Haaretz: ‘Israeli’ Government Set to Fall: How It Got There and What Happens Next
Story Code : 901039
An analysis by ‘Israeli’ Haaretz Newspaper considered that not that it will change much.
“The same ministers will remain in their positions and the caretaker government which will continue in office until a new one is formed after the election will be no more dysfunctional than it has been since the cabinet was sworn-in back in May. Or a compromise on the timing of the passage of the 2021 budget may be reached and this coalition of the damned will still be on its journey to nowhere.”
One Kahol Lavan member of the Knesset [‘Israeli’ parliament] tried to articulate that this time War Minister Benny Gantz means business by calling the decision that needs to be taken “a binary one. It’s either zero or one. Either Netanyahu agrees to pass the budget or we vote to dissolve the Knesset. There’s no third way left.”
But when pressed on Gantz’s decisiveness and the fact that he so obviously doesn’t want to be back so soon again on the campaign trail, after the nightmare of the previous three, and this time with his party struggling in the polls even to reach a double-digit number of seats, the MK admitted that a compromise may yet be reached by the vote to dissolve the Knesset on Wednesday.
The bar is very low but it’s still hard to remember an ‘Israeli’ coalition whose members loathed each other to the extent that Likud and Kahol Lavan members do now. Not only do they have absolutely no interest in pursuing any policy together, but they go out of their way to frustrate the most mundane decisions of either side’s ministers. Still, both party leaders have no desire to hold an election just yet. Which is why no one in either party is ruling out a deal which will extend the coalition’s living death.
Right now, it looks like the Zionist government will fall on Wednesday.
Benjamin Netanyahu can end the crisis and foil Yesh Atid party’s dissolution motion easily. All it would take is a phone call to so-called Minister of Finance Yisrael Katz and chair of the Knesset Finance Committee Moshe Gafni, instructing them to expedite the 2021 budget and make sure it passes its three votes by the end of the year.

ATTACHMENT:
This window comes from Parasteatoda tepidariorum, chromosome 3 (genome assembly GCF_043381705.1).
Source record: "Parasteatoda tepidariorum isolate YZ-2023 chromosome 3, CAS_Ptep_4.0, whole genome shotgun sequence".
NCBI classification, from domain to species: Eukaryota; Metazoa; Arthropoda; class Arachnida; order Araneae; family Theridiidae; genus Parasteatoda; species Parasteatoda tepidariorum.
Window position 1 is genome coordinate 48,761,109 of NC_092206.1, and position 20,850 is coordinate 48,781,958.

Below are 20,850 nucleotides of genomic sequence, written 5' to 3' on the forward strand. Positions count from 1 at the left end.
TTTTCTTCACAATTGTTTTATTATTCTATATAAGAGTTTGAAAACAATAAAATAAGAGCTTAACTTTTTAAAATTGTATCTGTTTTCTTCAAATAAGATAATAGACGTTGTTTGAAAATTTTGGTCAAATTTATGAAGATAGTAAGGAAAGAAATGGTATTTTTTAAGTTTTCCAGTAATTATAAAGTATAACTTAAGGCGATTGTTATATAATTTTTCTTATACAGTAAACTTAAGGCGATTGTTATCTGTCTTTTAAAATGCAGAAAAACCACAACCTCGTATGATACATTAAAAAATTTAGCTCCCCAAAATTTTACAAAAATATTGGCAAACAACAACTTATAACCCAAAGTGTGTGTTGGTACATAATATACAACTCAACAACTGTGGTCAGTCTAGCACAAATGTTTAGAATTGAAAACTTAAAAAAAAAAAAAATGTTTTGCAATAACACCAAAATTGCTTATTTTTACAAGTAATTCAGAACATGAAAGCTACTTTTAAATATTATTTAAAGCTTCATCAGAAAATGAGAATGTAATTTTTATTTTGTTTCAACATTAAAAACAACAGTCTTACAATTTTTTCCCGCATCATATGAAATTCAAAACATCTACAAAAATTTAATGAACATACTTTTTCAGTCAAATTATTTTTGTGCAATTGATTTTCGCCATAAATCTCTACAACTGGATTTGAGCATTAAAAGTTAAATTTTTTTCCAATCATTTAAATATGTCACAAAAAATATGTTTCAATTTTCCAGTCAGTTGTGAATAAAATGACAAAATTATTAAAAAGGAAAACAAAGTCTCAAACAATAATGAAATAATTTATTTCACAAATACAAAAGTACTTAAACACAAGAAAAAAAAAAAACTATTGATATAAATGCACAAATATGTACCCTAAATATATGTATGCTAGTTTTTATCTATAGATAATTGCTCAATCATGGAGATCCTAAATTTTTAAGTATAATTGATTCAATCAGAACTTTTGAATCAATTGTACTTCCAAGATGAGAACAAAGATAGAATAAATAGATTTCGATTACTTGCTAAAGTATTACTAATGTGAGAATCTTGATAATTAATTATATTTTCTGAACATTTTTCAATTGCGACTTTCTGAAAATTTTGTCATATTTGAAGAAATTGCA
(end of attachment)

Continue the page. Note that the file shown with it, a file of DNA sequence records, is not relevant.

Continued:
Netanyahu has so far refused to do so, ostensibly because of the uncertain economic outlook, but no one has any illusions as to his real reasons.
If the 2021 budget were to pass, Netanyahu would lose his one loophole to escape from the “rotation” agreement with Gantz. If the budget doesn’t pass by its final deadline at the end of March, the Knesset is automatically dissolved and Netanyahu remains prime minister of the caretaker government. If he were to call early elections by any other method, Netanyahu would have to resign and be replaced by Alternate Prime Minister Gantz until a new government is formed.
Netanyahu wants an election in principle. That’s his only chance of cobbling together a majority for an immunity law that will allow him to evade his corruption trial. But the polls right now show Likud losing at least 20 percent of the seats it currently holds and Netanyahu’s right-wing rival, Naftali Bennett, holding the keys to power with his Yamina party hoovering up both Likud and Kahol Lavan voters. In a few months Netanyahu hopes that the coronavirus vaccines will reverse his electoral fortunes. So why give up on his March exit-point?
And if Netanyahu isn’t going to budge on the budget and Gantz, who understands that the government is going to fall either way, decides to end his humiliation and at least not allow Netanyahu to dictate the election’s timing, Wednesday’s result seems all but certain. Except it isn’t.
Both party leaders could still fold and try to find a compromise whereby the budget can is kicked down the road for a month or two by holding just the first vote and then drawing out the committee stage for a while.
Netanyahu doesn’t give up his March exit quite yet. Gantz can continue to dream that he may yet rotate with Netanyahu next November. It will prolong their current nightmare cohabitation, but so be it, all according to Haaretz.